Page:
Rhonda Flint: Yeah. Probably my favorite would be the … Let’s see, what should I call it? Outdoor annoyant free spray, because in the summer time, and especially when you’re around the water and in the evenings, you don’t want to be annoyed by the-
Marla Cloos: The little flying …
Rhonda Flint: Yeah.
Marla Cloos: … bombarders?
Rhonda Flint: I also don’t want to coat our skin with all of that harmful ingredients that’s in the pre made spray bottles that’s out there. So, if I’m going to do a DIY, it has to be easy, because I am not a big DIY person.
Marla Cloos: You and me both.
Rhonda Flint: I told people, some of my friends, I’m like, I would rather poke a needle in my eye than to be DIY, and it sounds crazy, but that’s just not me. So, it has to be very, very easy. So, for me, I have done this now for seven years, and we used to go, we have a camper and we used to go to Lake [Taxoma 00:27:13] quite often, and all we did was get a little glass spray bottle and fill it with water, a little bit of Epson salt, and I would put about 10 drops of purification, which is a blend that has melaleuca in it, T3, eucalyptus, [mirdle 00:27:30], et cetera, and then just a couple drops of peppermint oil. Shake that baby up and spray it on, not one critter.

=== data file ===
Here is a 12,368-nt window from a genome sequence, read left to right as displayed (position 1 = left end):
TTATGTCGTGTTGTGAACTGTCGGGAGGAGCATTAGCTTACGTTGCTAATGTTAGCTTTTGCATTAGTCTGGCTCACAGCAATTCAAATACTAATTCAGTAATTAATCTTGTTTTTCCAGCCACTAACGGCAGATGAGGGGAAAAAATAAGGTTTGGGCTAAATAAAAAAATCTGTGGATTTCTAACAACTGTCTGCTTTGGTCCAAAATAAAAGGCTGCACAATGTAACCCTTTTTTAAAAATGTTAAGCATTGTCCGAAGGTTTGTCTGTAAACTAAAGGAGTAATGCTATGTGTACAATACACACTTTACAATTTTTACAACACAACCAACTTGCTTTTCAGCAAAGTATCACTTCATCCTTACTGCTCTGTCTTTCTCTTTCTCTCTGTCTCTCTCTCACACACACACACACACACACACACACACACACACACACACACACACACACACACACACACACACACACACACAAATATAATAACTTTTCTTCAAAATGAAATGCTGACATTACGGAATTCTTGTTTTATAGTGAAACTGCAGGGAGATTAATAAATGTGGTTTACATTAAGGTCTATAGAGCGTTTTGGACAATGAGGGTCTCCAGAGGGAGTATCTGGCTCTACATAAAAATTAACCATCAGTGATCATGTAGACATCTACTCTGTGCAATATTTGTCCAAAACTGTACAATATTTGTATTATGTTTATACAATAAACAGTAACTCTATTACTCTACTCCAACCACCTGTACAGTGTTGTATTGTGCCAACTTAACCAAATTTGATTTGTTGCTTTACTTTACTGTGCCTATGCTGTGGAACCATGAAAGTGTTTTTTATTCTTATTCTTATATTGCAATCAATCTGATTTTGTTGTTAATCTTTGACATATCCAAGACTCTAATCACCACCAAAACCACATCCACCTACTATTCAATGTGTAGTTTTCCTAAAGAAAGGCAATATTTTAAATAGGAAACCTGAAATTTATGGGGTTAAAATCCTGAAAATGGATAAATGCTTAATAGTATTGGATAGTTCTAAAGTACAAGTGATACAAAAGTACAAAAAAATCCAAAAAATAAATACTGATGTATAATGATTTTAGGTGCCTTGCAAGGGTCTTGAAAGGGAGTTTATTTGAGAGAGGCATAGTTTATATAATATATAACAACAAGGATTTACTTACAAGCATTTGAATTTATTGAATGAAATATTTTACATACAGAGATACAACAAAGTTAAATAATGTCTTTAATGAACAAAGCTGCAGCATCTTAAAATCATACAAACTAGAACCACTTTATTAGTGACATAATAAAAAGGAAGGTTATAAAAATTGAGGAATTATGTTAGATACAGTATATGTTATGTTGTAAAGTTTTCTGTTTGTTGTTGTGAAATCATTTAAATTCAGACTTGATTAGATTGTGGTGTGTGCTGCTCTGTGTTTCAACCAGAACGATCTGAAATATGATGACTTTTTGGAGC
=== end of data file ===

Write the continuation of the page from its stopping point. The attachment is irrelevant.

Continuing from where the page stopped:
Marla Cloos: That’s great.
Rhonda Flint: Would bother us. Super easy.
Marla Cloos: Believe it or not, I’ve use cat nip, cat nip spray for insect repellent.
Rhonda Flint: Yeah.
Marla Cloos: Who would’ve known?
Rhonda Flint: Who would’ve known.
Marla Cloos: The things you learn when you just start asking.
Rhonda Flint: Yep.
Marla Cloos: It’s crazy.
Rhonda Flint: Yeah.
Marla Cloos: Well, and of course, cleaning our homes is also a big part of the coziness. We like it clean, we want it to smell fresh and clean, and changing up our cleaning products is a pretty easy one.
Rhonda Flint: Yes.
Marla Cloos: I know there’s great opportunities with the company, Young Living, and I know there’s lots of good options. So, please people, pick one.
Rhonda Flint: Yes.
Marla Cloos: But you don’t need to be smelling chemicals all the time. There’s lots of great options. I know you’re a huge advocate of the cleaner y’all have.